But as the weather begins to change and winter finally arrives, a different concern returns, one that doesn’t always get the coverage it deserves: the 4 million UK households in fuel poverty.
Fuel poverty is defined as existing when a household needs to spend more than 10% of its income on heating, in order to keep adequately warm. Due to rising fuel prices and the economic downturn the number of households in fuel poverty has been increasing rapidly, and shows every indication of continuing to do so. An amazing one in five UK households is now classed as being in fuel poverty, with almost half of those affected aged 60 or over.
The result of people being unable to keep adequately warm is an additional 26,000 deaths in which the cold weather pays a part over the winter. These deaths arise from respiratory problems and also from heart attacks and strokes resulting from the thickening of the blood and associated rise in blood pressure that occurs when we are cold.
Our energy policies are not only failing future generations due to climate change, but also failing many struggling households in our current generation too !
The problem is that these issues are often played off against each other.
Many of the critics of wind farms and feed in tariffs etc argue that they ‘further add to the fuel bills of those in hardship’, and while I sometimes question how genuinely these concerns are felt by those voicing them, there’s no denying it is a issue that needs addressing.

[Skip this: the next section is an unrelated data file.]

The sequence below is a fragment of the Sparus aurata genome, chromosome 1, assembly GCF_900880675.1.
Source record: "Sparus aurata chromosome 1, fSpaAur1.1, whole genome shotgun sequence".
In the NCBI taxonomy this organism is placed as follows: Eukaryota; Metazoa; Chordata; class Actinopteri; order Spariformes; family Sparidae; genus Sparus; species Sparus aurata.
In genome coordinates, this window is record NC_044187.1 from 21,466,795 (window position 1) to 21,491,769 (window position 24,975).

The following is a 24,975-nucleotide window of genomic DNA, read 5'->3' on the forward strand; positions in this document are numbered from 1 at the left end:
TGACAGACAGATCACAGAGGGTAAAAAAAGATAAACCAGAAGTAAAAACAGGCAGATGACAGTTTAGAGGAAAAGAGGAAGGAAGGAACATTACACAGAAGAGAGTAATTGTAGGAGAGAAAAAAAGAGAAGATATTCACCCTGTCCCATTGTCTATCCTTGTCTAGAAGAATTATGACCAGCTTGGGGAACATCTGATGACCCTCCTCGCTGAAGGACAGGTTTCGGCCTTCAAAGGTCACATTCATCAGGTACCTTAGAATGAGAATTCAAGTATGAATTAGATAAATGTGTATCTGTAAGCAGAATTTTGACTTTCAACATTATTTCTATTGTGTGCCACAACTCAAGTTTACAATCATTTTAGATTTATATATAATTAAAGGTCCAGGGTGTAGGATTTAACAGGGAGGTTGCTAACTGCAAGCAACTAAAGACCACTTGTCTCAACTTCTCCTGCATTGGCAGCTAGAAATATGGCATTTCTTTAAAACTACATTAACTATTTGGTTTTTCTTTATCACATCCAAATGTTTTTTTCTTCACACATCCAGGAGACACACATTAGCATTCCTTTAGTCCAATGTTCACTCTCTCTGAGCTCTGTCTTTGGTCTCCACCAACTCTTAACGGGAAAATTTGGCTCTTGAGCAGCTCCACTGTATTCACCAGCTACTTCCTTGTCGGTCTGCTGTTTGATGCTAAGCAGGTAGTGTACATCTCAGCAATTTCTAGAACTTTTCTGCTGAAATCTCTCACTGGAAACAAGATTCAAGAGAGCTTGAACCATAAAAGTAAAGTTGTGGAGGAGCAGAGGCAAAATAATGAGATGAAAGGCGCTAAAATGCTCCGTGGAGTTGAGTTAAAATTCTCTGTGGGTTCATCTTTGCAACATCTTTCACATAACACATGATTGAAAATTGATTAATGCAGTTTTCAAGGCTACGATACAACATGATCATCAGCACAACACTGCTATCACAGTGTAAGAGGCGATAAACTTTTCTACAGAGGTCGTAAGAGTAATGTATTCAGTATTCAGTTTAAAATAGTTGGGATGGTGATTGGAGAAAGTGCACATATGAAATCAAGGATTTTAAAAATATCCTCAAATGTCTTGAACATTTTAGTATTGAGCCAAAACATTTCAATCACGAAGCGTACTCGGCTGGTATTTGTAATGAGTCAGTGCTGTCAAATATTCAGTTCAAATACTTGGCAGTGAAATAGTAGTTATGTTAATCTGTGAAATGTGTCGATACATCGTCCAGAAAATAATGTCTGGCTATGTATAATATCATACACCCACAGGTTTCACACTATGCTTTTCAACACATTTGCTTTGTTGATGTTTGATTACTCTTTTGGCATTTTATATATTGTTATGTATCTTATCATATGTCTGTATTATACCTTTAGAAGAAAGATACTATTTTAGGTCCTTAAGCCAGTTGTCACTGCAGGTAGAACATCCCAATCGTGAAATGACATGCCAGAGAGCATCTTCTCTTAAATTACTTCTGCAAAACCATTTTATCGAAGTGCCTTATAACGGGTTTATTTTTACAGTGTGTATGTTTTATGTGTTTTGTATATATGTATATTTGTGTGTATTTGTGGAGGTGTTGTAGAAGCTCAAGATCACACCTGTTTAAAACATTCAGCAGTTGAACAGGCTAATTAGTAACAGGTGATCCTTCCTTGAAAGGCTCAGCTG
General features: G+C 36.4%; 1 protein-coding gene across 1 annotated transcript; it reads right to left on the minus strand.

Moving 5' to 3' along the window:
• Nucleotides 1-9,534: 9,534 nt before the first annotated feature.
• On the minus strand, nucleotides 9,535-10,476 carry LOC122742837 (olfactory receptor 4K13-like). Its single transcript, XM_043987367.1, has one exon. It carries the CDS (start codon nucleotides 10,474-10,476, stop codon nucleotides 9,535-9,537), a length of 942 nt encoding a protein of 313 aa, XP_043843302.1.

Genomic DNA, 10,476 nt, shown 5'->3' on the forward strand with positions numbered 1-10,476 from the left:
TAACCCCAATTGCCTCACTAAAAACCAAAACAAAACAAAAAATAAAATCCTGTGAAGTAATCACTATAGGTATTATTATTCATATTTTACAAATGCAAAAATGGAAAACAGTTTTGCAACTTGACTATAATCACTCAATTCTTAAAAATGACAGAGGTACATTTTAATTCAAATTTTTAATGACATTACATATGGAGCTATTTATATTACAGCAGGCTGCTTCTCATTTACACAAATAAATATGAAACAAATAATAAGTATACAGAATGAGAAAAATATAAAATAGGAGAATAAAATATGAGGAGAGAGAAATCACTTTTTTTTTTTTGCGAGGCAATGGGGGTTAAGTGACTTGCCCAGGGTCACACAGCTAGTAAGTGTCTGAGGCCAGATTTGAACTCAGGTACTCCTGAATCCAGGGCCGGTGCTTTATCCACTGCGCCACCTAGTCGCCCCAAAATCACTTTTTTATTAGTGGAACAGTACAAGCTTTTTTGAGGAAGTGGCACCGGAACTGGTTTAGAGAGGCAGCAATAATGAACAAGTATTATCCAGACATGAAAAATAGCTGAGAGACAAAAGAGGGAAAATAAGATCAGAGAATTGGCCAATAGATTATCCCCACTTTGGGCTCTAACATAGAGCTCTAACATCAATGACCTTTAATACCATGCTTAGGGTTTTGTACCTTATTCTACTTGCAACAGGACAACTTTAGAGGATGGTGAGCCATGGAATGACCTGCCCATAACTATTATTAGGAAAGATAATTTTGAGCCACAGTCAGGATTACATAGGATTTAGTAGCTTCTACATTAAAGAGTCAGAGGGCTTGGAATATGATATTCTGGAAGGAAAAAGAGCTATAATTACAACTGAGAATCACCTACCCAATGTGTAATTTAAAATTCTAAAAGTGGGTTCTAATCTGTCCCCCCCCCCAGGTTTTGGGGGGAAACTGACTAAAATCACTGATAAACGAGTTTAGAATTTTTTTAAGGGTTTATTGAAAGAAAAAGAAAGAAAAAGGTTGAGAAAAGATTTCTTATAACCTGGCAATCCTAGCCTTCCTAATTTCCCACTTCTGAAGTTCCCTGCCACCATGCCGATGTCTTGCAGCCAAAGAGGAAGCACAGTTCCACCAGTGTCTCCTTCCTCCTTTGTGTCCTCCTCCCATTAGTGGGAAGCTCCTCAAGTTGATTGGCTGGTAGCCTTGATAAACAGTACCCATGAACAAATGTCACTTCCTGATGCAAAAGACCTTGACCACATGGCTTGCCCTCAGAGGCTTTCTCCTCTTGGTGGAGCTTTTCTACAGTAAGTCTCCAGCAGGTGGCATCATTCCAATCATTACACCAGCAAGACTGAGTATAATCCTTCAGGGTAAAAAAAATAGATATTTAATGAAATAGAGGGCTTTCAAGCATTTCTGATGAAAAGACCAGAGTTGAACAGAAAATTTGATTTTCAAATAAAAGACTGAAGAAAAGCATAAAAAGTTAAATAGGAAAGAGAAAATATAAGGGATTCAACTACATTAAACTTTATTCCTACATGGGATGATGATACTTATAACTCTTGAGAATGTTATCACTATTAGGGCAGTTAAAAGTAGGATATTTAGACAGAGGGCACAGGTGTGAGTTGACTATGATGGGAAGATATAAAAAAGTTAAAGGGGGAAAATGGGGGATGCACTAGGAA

Unfortunately those seeking to defend subsidies for renewable energy sometimes appear unsympathetic to the plight of those in fuel poverty – simply pointing out that the additional cost of these schemes to average energy bills are in fact very low (which indeed they are). This risks missing the real point – that it’s difficult to make a just case why cold pensioners, fearful of turning on their heating over the winter, should pay more for their energy bills – regardless of the amount involved.
Environmentalists who only talk about melting ice sheets and polar bears, can easily appear dismissive of those facing real hardship. Framing the debate as either green energy or warm pensioners avoids the critical issue – both problems are real and urgently require a solution.
What is needed is a system that achieves the necessary decarbonisation of the economy, while allowing vulnerable people to keep warm in their own homes. Environmental issues are almost always social justice issues too.
Of course things are complex.
Real world solutions will need be a mix of price protection and support for those in most hardship, cost incentives to reduce the energy use of those with the ability to pay, grants for insulation, subsidies or tax benefits for energy companies to become more efficient, and, of course, subsidies and incentives to encourage the development of more renewable energy sources.
Government is at least engaging with some of these issues via its proposed Green Deal.
We’ll all have to wait and see if the detail of what’s being proposed lives up to expectations.
Photo by Clearly Ambiguous via Flickr